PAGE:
Frequently Asked Questions


What are ATM lessons?

ATM is short for Awareness Through Movement. These gentle movement classes challenge your ways of thinking, sensing, feeling and moving to give you new options and habits. I offer weekly classes on Monday afternoons at Phoenix College that cover the whole organization of the body and mind.

What is Functional Integration (FI)?

FI lessons are gentle individual movement sessions where the student is fully clothed, and gently made aware of new neuromuscular connections through non-invasive touch. In my practice I work with all different people, from musicians, athletes and retirees, to children with learning challenges and Cerebral Palsey. Email me for more information.


Is the Feldenkrais Method ® something you learn in a few sessions or practice regularly?

Designed by scientist Moshe Feldenkrais, the method helps you enrich your life through becoming more aware of options that already exist in you. People who practice it on a regular basis learn a way of listening to themselves and learn to challenge their brain to change through a gentle non-invasive manner. Awareness comes and goes and changes shapes; it takes the habitual and uncovers it. How far you want or need to follow it, is up to you.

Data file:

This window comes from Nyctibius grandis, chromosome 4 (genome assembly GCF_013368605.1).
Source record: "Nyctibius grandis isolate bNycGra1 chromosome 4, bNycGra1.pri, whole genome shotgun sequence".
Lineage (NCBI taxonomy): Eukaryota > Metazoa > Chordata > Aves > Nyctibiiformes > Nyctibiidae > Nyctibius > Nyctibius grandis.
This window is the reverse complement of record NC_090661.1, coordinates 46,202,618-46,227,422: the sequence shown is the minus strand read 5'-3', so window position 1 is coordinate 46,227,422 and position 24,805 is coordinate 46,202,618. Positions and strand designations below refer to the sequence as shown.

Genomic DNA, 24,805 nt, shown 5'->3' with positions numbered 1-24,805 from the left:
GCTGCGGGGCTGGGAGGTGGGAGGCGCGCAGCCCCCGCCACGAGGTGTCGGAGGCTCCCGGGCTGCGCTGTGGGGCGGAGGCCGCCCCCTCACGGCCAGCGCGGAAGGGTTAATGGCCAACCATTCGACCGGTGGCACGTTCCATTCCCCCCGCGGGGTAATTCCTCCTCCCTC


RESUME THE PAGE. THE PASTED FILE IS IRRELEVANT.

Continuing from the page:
Does the Practitioner fix my movement problems?

Practitioners don’t “fix” anything; we help your brain feel how to create new patterns that might better serve a particular function or action. Many people find great relief and increased vitality through this gentle way of looking at the whole neuro-muscular connection.

Is it about alignment?

We aren’t concerned with finding a specific alignment per se, but are more interested in a function to see how we can help to improve it. If alignment is needed in regards to a specific movement, then it might be one element of many that we look at.

Is it exercise?

I consider it to be “exercise” for your brain. Movement puzzles challenge the older part of your nervous system responsible for movement, and challenges you to think and feel outside of “your” box. Becoming more aware of how your system is coordinated often gives you the sense of being more efficient when you return to a more cardiovascular or “exercise” type activity.